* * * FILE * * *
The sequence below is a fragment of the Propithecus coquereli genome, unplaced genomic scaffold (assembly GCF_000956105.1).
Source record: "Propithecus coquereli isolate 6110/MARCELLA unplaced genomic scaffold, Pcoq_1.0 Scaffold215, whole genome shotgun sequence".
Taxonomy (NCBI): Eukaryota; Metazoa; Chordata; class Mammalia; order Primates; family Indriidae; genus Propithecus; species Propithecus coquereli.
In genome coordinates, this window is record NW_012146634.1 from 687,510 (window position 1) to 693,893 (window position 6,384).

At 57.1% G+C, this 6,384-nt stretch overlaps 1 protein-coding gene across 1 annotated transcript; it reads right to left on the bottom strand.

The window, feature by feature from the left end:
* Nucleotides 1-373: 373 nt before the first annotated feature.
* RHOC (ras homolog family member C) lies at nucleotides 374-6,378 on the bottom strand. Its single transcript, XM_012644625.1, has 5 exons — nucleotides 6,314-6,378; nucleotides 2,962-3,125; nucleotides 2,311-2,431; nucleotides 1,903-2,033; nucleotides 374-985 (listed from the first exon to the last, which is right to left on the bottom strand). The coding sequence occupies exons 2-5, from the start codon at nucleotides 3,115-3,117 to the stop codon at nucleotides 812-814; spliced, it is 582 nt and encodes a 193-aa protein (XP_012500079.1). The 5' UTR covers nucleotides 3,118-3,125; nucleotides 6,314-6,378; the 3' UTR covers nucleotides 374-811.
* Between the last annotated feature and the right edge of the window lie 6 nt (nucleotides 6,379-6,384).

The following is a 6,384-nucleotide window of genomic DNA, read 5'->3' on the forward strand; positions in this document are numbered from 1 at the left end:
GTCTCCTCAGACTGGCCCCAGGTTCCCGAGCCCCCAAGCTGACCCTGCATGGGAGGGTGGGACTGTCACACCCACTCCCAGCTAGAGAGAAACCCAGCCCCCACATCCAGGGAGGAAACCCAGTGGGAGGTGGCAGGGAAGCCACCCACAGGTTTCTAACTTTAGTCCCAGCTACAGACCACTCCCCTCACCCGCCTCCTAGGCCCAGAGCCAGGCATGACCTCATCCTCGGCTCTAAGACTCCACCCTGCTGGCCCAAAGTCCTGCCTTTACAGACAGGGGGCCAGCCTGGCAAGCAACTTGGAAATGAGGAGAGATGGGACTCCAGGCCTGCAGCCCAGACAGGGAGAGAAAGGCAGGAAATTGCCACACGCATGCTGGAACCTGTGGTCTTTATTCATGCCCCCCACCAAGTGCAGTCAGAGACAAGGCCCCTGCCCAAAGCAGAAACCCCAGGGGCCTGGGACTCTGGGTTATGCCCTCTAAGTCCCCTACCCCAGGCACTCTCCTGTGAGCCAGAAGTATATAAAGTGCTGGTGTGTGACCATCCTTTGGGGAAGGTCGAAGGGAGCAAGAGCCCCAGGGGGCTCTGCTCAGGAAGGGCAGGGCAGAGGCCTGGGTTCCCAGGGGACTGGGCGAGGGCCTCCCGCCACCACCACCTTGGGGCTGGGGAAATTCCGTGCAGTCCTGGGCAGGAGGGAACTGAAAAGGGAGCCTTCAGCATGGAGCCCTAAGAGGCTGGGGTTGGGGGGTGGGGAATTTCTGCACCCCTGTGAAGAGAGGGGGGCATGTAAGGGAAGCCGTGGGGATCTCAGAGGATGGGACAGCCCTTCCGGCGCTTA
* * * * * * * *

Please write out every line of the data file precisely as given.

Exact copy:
The sequence below is a fragment of the Propithecus coquereli genome, unplaced genomic scaffold (assembly GCF_000956105.1).
Source record: "Propithecus coquereli isolate 6110/MARCELLA unplaced genomic scaffold, Pcoq_1.0 Scaffold215, whole genome shotgun sequence".
Taxonomy (NCBI): Eukaryota; Metazoa; Chordata; class Mammalia; order Primates; family Indriidae; genus Propithecus; species Propithecus coquereli.
In genome coordinates, this window is record NW_012146634.1 from 687,510 (window position 1) to 693,893 (window position 6,384).

At 57.1% G+C, this 6,384-nt stretch overlaps 1 protein-coding gene across 1 annotated transcript; it reads right to left on the bottom strand.

The window, feature by feature from the left end:
* Nucleotides 1-373: 373 nt before the first annotated feature.
* RHOC (ras homolog family member C) lies at nucleotides 374-6,378 on the bottom strand. Its single transcript, XM_012644625.1, has 5 exons — nucleotides 6,314-6,378; nucleotides 2,962-3,125; nucleotides 2,311-2,431; nucleotides 1,903-2,033; nucleotides 374-985 (listed from the first exon to the last, which is right to left on the bottom strand). The coding sequence occupies exons 2-5, from the start codon at nucleotides 3,115-3,117 to the stop codon at nucleotides 812-814; spliced, it is 582 nt and encodes a 193-aa protein (XP_012500079.1). The 5' UTR covers nucleotides 3,118-3,125; nucleotides 6,314-6,378; the 3' UTR covers nucleotides 374-811.
* Between the last annotated feature and the right edge of the window lie 6 nt (nucleotides 6,379-6,384).

The following is a 6,384-nucleotide window of genomic DNA, read 5'->3' on the forward strand; positions in this document are numbered from 1 at the left end:
GTCTCCTCAGACTGGCCCCAGGTTCCCGAGCCCCCAAGCTGACCCTGCATGGGAGGGTGGGACTGTCACACCCACTCCCAGCTAGAGAGAAACCCAGCCCCCACATCCAGGGAGGAAACCCAGTGGGAGGTGGCAGGGAAGCCACCCACAGGTTTCTAACTTTAGTCCCAGCTACAGACCACTCCCCTCACCCGCCTCCTAGGCCCAGAGCCAGGCATGACCTCATCCTCGGCTCTAAGACTCCACCCTGCTGGCCCAAAGTCCTGCCTTTACAGACAGGGGGCCAGCCTGGCAAGCAACTTGGAAATGAGGAGAGATGGGACTCCAGGCCTGCAGCCCAGACAGGGAGAGAAAGGCAGGAAATTGCCACACGCATGCTGGAACCTGTGGTCTTTATTCATGCCCCCCACCAAGTGCAGTCAGAGACAAGGCCCCTGCCCAAAGCAGAAACCCCAGGGGCCTGGGACTCTGGGTTATGCCCTCTAAGTCCCCTACCCCAGGCACTCTCCTGTGAGCCAGAAGTATATAAAGTGCTGGTGTGTGACCATCCTTTGGGGAAGGTCGAAGGGAGCAAGAGCCCCAGGGGGCTCTGCTCAGGAAGGGCAGGGCAGAGGCCTGGGTTCCCAGGGGACTGGGCGAGGGCCTCCCGCCACCACCACCTTGGGGCTGGGGAAATTCCGTGCAGTCCTGGGCAGGAGGGAACTGAAAAGGGAGCCTTCAGCATGGAGCCCTAAGAGGCTGGGGTTGGGGGGTGGGGAATTTCTGCACCCCTGTGAAGAGAGGGGGGCATGTAAGGGAAGCCGTGGGGATCTCAGAGGATGGGACAGCCCTTCCGGCGCTTA